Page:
Schedule regular comprehensive eye exams with an eye care professional, even if you don’t have vision problems. This helps detect any issues early and ensures optimal eye health.
Wear appropriate eye protection, such as safety glasses or goggles, when engaging in activities that pose a risk of eye injury, like sports or DIY projects.
Shield your eyes from harmful UV rays by wearing sunglasses that offer UV protection whenever you're outdoors, even on cloudy days.
A healthy diet should include omega-3 fatty acids, lutein, zinc, and vitamins C and E. Healthy eye foods include fish, leafy greens, citrus fruits, and almonds.
Stay hydrated as it helps maintain eye moisture and reduce dryness. Aim to drink plenty of water throughout the day.
Practice the 20-20-20 rule to reduce eye strain: Every 20 minutes, take a 20-second break and look at something 20 feet away to give your eyes a rest from screen time.
Ensure proper lighting when reading, working on a computer, or doing other close-up tasks to reduce eye strain. Avoid glare by adjusting screen brightness and using anti-glare screens if needed.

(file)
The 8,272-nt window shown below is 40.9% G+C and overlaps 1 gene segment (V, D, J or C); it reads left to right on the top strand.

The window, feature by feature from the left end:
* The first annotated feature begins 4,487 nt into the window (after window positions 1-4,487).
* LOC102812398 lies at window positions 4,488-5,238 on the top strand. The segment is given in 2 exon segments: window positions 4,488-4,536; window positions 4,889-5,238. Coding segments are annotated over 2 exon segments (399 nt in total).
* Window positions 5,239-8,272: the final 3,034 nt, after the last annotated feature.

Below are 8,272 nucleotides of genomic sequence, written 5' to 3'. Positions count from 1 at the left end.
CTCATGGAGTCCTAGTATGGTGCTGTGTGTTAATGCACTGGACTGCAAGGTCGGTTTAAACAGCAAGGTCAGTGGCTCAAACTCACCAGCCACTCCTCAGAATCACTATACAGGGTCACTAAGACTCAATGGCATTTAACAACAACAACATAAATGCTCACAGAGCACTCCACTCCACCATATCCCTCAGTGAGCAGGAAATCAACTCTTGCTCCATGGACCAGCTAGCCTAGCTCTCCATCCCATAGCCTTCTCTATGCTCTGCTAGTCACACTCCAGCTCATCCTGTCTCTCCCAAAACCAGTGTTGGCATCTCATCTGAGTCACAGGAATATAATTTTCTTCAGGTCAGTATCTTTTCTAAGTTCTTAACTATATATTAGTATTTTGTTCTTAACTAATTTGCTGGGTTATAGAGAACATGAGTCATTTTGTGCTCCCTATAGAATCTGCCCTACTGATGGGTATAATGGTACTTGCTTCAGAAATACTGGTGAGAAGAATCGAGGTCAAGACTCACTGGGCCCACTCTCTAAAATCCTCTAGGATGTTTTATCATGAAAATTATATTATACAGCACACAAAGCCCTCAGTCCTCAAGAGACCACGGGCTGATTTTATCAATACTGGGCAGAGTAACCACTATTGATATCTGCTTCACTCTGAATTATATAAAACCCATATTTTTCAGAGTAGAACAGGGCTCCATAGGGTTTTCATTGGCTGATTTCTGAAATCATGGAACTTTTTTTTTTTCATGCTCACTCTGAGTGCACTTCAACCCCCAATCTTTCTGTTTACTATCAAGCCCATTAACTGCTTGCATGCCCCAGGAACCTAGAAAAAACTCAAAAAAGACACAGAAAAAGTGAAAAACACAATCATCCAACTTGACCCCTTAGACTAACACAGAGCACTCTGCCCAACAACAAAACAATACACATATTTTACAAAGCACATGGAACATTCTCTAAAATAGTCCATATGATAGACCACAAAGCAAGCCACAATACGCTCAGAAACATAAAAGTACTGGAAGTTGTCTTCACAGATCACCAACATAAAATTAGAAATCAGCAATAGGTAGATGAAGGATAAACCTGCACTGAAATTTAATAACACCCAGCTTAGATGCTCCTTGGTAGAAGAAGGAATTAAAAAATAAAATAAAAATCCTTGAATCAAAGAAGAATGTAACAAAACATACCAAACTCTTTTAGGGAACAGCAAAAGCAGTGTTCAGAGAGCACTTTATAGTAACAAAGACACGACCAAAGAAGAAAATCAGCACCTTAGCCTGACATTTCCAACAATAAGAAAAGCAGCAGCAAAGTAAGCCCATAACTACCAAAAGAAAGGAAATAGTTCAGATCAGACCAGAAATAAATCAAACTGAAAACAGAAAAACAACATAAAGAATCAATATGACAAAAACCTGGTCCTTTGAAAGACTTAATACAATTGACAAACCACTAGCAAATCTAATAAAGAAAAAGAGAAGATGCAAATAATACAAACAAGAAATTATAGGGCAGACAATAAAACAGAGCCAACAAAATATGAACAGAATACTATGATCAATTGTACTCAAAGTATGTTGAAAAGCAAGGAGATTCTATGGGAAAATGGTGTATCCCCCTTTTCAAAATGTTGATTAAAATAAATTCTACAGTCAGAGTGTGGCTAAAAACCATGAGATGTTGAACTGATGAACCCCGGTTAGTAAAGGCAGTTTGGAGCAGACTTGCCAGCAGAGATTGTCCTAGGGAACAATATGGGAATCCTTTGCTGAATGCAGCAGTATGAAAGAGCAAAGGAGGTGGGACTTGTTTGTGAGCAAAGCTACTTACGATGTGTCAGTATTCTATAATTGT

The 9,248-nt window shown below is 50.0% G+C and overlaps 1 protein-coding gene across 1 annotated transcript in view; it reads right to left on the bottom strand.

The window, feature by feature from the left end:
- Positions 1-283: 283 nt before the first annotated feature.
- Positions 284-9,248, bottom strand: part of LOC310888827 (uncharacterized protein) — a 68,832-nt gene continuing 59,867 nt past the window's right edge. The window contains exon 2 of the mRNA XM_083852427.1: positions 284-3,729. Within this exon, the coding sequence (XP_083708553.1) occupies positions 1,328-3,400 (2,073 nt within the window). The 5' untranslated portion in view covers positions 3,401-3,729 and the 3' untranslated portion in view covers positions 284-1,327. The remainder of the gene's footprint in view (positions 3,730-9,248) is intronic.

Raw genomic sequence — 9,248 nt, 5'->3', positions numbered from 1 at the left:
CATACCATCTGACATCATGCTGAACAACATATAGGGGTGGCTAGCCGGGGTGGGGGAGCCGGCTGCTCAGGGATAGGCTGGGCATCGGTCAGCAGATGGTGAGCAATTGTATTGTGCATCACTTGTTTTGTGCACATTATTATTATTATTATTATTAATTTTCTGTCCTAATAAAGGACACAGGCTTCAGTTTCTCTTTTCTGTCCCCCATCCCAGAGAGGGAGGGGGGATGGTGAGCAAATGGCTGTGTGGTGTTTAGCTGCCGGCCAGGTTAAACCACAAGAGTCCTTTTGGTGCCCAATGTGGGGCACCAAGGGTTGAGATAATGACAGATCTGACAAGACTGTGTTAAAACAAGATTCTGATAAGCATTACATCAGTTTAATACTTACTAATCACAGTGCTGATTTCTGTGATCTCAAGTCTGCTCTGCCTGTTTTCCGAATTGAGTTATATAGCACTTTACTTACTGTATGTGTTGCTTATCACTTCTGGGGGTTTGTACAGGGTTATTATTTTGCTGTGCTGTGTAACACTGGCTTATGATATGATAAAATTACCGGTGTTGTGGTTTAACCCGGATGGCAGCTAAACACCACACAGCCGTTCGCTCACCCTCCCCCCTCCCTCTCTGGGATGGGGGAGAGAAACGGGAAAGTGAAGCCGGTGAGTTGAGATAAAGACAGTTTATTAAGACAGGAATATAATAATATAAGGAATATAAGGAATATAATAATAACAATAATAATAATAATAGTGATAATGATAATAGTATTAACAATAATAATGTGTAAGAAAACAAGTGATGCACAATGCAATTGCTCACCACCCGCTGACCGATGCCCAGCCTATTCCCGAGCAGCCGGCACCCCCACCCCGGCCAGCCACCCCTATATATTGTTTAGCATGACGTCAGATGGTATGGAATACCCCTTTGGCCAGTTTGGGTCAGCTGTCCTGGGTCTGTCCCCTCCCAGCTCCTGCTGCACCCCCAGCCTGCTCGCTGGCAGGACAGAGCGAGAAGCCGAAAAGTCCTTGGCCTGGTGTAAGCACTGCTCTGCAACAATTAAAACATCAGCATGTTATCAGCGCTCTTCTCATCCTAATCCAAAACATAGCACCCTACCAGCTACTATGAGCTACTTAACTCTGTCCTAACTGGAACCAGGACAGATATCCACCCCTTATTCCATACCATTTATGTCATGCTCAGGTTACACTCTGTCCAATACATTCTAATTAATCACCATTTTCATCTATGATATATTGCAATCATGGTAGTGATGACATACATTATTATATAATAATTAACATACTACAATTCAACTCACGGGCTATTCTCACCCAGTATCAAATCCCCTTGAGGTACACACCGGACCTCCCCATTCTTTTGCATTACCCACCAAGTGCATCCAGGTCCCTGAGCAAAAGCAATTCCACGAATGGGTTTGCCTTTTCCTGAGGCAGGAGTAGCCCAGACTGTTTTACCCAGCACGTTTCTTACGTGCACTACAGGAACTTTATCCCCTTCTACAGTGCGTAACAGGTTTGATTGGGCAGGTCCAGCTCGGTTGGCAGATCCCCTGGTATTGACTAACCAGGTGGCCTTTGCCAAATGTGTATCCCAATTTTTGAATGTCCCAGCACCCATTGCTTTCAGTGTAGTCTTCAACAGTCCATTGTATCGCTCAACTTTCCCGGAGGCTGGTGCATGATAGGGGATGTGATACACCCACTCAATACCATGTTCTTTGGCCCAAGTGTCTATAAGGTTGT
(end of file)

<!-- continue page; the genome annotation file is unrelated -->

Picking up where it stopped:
If you wear contact lenses, follow proper hygiene and care instructions provided by your eye doctor to prevent infections and irritation.
Perform eye exercises to strengthen eye muscles and improve focus. Simple exercises like rolling your eyes, focusing on distant objects, or palming (covering your eyes with your palms) can help relax your eyes.
Get enough quality sleep to allow your eyes to rest and rejuvenate. Lack of sleep can cause eye fatigue and strain.
Refrain from rubbing your eyes, as it can irritate them and potentially lead to infections or damage to the cornea.
Smoking can significantly increase the risk of developing age-related macular degeneration (AMD) and other eye diseases. Quitting smoking contributes to better eye health.